TQ: Being a face in the “limelight”, what types of privacy or safety concerns have you faced? How did you deal with them?

IH: I have not experienced any privacy issues really. I think when you’re as out as I am, there’s little ‘new’ to discover, I’ve likely said it all on stage at some point. But if you mean the other translation of privacy, I live in Los Angeles, where it’s so huge (14 million people in the greater LA area), it would be a little hard to try to find where anyone lives, etc. I really think no one cares enough about me or what I’m doing to try to disrupt my life or invade my privacy or even stalk me at shows. Maybe that’s a little naïve..? But there are, of course, always safety concerns for all Trans people, and I’m no different. I do tend to watch my back a little more when traveling in places I’m not familiar with, especially overseas! I definitely rush in and out of the men’s restroom in public places. But I think (maybe falsely) because I’m soooo out, that I forget sometimes to be more concerned about my own well being. I think ‘what’s the big deal, I’m Trans’ and go about my business, but forgetting that it’s not really like that yet out there in the real world. Some day it will be like that, where little to no one cares. I look forward to that.

TQ: What’s the biggest piece of advice you would give someone who wants to follow in your footsteps?

IH: Write tons. Be funny! Always say yes, the best jokes come from new experiences.
It’s okay to be afraid, but just put it your pocket, and jump, the wind will catch you.
Trans people need visibility in the LGBT community, so if you get nervous to go on stage, remember you’re doing it for you and for them and that should help your feet move to the stage.
Be honest and leave a piece of yourself on the stage.
Love yourself like no one else.

TQ: How did you first get your start in comedy?

IH: I started in my home town, Portland, Maine at the comedy club there. I took a comedy writing/performance workshop with a great guy named Tim Ferrell. How he found me was divine for sure! He taught me joke writing structure and editing. After the class was over, I began performing right out of the gate and haven’t stopped for over 7 years. I performed all over New England and decided that I wanted to chase this dream and to do so I needed to move to LA or NY. I grew up in Maine! It’s fucking cold there, so the choice was easy for me, LA all the way. Since moving here I’ve had some great opportunities and I just keep saying yes to everything. It’s been a ball!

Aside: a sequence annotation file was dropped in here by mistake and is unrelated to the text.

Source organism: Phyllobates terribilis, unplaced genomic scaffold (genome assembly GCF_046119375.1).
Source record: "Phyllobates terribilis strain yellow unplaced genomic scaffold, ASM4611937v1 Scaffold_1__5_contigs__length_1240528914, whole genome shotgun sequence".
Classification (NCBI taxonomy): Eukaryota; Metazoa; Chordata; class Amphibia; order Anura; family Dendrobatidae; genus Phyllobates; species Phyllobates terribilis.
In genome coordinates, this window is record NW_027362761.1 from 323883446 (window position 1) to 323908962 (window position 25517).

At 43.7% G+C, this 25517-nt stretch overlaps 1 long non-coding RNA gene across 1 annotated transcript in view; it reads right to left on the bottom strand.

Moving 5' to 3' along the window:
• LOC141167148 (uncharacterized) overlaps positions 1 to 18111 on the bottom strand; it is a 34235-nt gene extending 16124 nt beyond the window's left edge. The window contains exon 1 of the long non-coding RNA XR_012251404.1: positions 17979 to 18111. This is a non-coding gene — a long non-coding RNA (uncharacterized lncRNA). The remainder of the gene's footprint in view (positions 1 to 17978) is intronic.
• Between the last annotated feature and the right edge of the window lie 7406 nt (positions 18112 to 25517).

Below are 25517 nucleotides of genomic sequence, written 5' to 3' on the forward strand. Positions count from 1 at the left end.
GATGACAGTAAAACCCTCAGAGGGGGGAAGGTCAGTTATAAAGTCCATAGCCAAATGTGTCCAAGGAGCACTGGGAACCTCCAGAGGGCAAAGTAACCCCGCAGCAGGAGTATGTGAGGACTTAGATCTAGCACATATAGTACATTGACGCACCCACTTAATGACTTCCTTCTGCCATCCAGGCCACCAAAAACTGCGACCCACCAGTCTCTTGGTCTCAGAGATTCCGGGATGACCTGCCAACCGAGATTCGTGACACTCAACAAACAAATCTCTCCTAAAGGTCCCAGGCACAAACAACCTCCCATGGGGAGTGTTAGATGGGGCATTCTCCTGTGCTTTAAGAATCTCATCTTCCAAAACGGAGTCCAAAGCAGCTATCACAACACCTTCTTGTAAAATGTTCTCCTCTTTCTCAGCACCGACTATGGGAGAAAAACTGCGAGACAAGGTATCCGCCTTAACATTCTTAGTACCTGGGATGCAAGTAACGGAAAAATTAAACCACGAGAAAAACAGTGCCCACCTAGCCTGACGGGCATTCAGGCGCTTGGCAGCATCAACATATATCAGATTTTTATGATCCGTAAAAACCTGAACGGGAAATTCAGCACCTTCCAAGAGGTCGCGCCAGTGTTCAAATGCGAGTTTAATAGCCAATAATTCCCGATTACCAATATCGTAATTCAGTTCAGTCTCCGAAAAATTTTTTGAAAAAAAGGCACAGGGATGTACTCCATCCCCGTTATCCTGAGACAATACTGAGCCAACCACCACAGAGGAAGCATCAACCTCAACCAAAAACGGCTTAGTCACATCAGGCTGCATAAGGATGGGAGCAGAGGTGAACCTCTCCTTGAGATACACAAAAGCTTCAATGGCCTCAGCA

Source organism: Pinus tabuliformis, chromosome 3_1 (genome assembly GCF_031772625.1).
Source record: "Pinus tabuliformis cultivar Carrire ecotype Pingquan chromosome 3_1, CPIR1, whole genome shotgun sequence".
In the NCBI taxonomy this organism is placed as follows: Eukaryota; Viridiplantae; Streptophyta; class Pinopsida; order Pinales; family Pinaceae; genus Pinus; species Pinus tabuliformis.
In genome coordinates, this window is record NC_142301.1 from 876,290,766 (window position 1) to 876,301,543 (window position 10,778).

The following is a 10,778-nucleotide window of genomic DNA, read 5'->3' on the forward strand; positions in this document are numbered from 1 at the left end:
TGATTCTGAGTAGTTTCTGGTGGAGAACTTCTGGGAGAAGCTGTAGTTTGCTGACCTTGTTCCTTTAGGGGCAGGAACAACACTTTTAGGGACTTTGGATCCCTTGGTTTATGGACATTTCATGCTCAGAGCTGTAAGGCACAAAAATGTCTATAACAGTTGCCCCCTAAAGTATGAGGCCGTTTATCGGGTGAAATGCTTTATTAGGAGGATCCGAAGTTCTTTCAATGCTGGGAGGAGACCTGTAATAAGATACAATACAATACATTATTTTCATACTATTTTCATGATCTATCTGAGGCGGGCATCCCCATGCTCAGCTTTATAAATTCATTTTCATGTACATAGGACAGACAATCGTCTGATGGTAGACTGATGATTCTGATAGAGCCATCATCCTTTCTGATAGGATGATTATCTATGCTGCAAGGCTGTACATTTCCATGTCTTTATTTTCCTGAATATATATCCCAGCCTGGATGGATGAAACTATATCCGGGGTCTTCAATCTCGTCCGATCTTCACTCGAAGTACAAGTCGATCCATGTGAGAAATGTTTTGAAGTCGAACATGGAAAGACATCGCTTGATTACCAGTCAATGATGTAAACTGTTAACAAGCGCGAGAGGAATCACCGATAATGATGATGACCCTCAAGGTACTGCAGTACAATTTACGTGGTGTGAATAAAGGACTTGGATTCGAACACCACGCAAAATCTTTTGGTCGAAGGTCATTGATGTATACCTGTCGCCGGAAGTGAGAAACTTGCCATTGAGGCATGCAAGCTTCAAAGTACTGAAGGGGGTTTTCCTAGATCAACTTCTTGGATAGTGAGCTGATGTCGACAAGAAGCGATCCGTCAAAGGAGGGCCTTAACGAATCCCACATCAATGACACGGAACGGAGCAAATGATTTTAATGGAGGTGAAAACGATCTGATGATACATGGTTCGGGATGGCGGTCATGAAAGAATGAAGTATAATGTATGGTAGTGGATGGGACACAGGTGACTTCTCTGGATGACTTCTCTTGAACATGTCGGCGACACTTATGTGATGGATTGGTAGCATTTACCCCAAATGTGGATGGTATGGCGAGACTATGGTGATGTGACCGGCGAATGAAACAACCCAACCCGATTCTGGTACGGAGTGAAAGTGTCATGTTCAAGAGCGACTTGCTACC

TQ: TQ Nation is giving you a personal soap box – What do you want to say? (include your spout outs: vents, complaints, thanks or anything you want people to know)

IH: I’m always kind of surprised that there are so many people out there that think that they don’t understand how Trans people feel. I especially love when people play confused or fascinatingly concerned when the word Transgender is mentioned. For those who think they don’t understand, I challenge them with this notion.

No one out there in the entire world feels 100% okay about their body. NO ONE! And if you do, then you’re the freak. There are so many people out there that are, what I like to call Bio Trans. These are biological women who modify their bodies to be more feminine and biological men who modify their bodies to be more masculine. When a biological woman elects a breast augmentation procedure so she can feel more feminine in her body, how is that any different than me taking mine off to feel more masculine in mine. The core feelings that motivated us to change our bodies are the same. There are so many people out there that have these feelings, what they do with them, varies from person to person but In my book, everyone is a little Trans.

When I first came to understand that I was Trans, I felt alone and I thought I was the only one who had ever felt at odds with their body. There was even a brief period for me where I wrestled with feelings of resentment, and used language like ‘robbed of the correct sex’. Which was strange coming from me because I’d always been this eternally optimistic person; being resentful didn’t suit me. So I started looking at my life, body and birth name with acceptance. At first I had to fake it and in no time it seemed to become true. I was accepting of my given, biological body, but absolutely knowing that I could, if I wanted to, change it. And since then, this is how I’ve made sense of things for me.. I believe that sex is a biological fact and gender is something that I get to create; it’s changeable, fluid, and infinite. And I am not the only person who has ever felt these ways. I think everyone has felt at odds with their given body at different times.. wanting something different, wanting something more, wanting less of.. I think everyone has felt this way at some point in their lives and our feelings are what connect us to each other; that is what make us alike and understandable to each other.